My electorate of Paterson falls within the Hunter New England Health District.
This winter, people in our region have been hit hard and early with influenza. At this time in 2016, there were around 400 cases of the flu.
This year, so far, there have been 1,200—quite a considerable rise.
While influenza can manifest with cold-like symptoms in some people, it is highly contagious.
The same virus that causes a respiratory infection or cold in one person could prove fatal to a person in a high-risk group.
It is times such as this that the importance of primary-care providers really comes under the spotlight.
You want to be able to get into your doctor.
I stand before you today to share the story of Dr Chander Kantta who runs a general practice in the suburb of Woodberry in the electorate of Paterson.
Woodberry is a quiet little suburb and a terrific place between Newcastle and Maitland.
It has very little in the way of services, and a large percentage of its population of 2,700 people are people who have known the knocks in life. They come from some disadvantage.
Dr Chander, as he prefers to be known, is the only doctor in this community, and he does a terrific job.
Woodberry is almost located equidistant—20km—from both the Maitland and John Hunter hospitals.
Public transport from Woodberry to the John Hunter takes up to one hour 50 minutes and around an hour to get to Maitland.
These services are, of course, intermittent.
Dr Chander's practice is, not surprisingly, fully booked.
As such, he made the decision to expand to better respond to the health needs of our community—and good on him for doing that!
He located a premises just two doors away from his current site at 30 Kookaburra Place, Woodberry.
This six-room surgery offers provisions for three doctors, a nurse, a pathology outlet and a dietitian.
Dr Chander employed a female doctor, arranged for the services of a dietitian and locked in the pathologists.
This new expanded surgery, however, sits idle.
There is no room for the female doctor to operate nor the dietitian nor the nurse.
Meanwhile, Dr Chander pays rent on the expanded, empty premises as well as his existing practice.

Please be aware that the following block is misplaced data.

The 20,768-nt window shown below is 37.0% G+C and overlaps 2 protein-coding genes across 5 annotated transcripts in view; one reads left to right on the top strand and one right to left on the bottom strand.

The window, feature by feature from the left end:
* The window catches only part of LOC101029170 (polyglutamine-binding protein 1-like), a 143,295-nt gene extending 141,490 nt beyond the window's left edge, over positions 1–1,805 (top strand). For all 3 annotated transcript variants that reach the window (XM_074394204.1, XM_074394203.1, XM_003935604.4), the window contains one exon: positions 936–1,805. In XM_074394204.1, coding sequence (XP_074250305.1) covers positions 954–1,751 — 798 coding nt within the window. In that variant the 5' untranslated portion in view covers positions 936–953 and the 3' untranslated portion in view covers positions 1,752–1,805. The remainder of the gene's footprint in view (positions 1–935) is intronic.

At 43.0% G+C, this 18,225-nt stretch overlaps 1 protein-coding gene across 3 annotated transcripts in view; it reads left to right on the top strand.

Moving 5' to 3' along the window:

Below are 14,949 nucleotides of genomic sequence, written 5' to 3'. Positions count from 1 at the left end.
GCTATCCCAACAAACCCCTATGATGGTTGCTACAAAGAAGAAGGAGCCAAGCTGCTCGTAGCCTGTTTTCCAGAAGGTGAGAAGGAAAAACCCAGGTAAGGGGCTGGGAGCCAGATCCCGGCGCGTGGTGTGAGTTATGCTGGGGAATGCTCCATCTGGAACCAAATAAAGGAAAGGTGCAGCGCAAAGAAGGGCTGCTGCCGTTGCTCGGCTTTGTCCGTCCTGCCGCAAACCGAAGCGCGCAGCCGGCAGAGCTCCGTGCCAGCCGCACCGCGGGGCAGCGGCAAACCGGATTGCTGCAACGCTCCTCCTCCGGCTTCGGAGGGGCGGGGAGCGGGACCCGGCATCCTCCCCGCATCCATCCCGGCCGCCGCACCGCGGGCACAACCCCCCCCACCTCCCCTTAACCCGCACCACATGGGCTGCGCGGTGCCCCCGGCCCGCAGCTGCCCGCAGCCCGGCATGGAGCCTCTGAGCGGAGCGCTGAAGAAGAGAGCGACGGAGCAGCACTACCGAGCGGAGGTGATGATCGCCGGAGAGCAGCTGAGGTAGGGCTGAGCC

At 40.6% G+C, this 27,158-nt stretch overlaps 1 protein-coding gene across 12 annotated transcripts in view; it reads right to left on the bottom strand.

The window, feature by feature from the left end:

Wait for it—it is extraordinary—he cannot get his Telstra service moved to the new address.
In May, Dr Chander contacted Telstra to move his telephone service, which comprised two landlines and one fax internet connection, two doors down.
In Dr Chander's words, he could stretch a wire between them—and he might as
well put a couple of tin cans on the end of it while he's at it.
When he contacted Telstra in early June, he received an order number and was told it would be acted upon before the scheduled relocation.
When this date grew close, with no action, he called them again.
He was told the order had been cancelled.
The telephonist couldn't tell him by whom or why.
He went through the process of raising a new order, only to be told it would take two weeks to action.
Dr Chander called my electorate office, extremely concerned, and a member of my team raised a constituent escalation request with Telstra on Friday, 28 July.
One week later, Telstra called to inform him that he would be contacted again on 11 September, with the view to an assessment on 18 September and commencement of work on 26 September.
In a nutshell, Doctor Chander will wait four months to move his phone two doors down.
Mismanagement of his case will mean that his new expanded, refurbished premises sits idle for months.
He will pay rent, insurance and electricity on two premises.
The female doctor he had appointed to join his practice is only able to work one day a week instead of four.
This delay to a critical community service provider is totally unacceptable.
From what my team and I can gather, Dr Chander is in a Telstra-NBN catch 22.
The Woodberry service was recently switched over to the NBN, but NBN activation can only take place at a premises with an existing service.
Therefore, Dr Chander's service must be moved to the new address before an NBN order can be raised.
Regardless of the circumstances, this situation arises through no fault of Dr Chander,
and it is unacceptable that he and the members of the Woodberry community are being inconvenienced in this way.
I again say to this government: what you have done with the NBN is quite deplorable and largely inexplicable, in many ways.
It just goes to show that the multi-mix fix is certainly not that.